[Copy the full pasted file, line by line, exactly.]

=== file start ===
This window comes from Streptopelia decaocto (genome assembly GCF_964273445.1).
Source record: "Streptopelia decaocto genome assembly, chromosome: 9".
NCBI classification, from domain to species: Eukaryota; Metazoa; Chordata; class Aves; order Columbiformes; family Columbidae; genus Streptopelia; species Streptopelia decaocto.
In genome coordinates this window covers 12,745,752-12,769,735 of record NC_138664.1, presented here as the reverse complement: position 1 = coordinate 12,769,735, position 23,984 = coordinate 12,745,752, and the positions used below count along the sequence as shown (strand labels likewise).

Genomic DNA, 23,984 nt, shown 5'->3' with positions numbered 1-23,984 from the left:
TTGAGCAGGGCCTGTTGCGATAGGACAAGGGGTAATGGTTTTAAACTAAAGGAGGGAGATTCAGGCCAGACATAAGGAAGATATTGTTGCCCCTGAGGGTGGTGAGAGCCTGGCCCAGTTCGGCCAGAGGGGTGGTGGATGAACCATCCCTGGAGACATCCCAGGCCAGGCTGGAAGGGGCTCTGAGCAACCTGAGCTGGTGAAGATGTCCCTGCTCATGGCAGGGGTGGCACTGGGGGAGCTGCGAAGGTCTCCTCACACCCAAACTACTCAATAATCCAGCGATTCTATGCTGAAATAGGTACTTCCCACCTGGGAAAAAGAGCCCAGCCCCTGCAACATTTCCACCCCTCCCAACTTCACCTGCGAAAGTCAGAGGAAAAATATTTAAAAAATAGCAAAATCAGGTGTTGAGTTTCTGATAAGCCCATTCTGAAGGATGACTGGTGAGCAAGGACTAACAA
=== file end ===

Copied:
This window comes from Streptopelia decaocto (genome assembly GCF_964273445.1).
Source record: "Streptopelia decaocto genome assembly, chromosome: 9".
NCBI classification, from domain to species: Eukaryota; Metazoa; Chordata; class Aves; order Columbiformes; family Columbidae; genus Streptopelia; species Streptopelia decaocto.
In genome coordinates this window covers 12,745,752-12,769,735 of record NC_138664.1, presented here as the reverse complement: position 1 = coordinate 12,769,735, position 23,984 = coordinate 12,745,752, and the positions used below count along the sequence as shown (strand labels likewise).

Genomic DNA, 23,984 nt, shown 5'->3' with positions numbered 1-23,984 from the left:
TTGAGCAGGGCCTGTTGCGATAGGACAAGGGGTAATGGTTTTAAACTAAAGGAGGGAGATTCAGGCCAGACATAAGGAAGATATTGTTGCCCCTGAGGGTGGTGAGAGCCTGGCCCAGTTCGGCCAGAGGGGTGGTGGATGAACCATCCCTGGAGACATCCCAGGCCAGGCTGGAAGGGGCTCTGAGCAACCTGAGCTGGTGAAGATGTCCCTGCTCATGGCAGGGGTGGCACTGGGGGAGCTGCGAAGGTCTCCTCACACCCAAACTACTCAATAATCCAGCGATTCTATGCTGAAATAGGTACTTCCCACCTGGGAAAAAGAGCCCAGCCCCTGCAACATTTCCACCCCTCCCAACTTCACCTGCGAAAGTCAGAGGAAAAATATTTAAAAAATAGCAAAATCAGGTGTTGAGTTTCTGATAAGCCCATTCTGAAGGATGACTGGTGAGCAAGGACTAACAA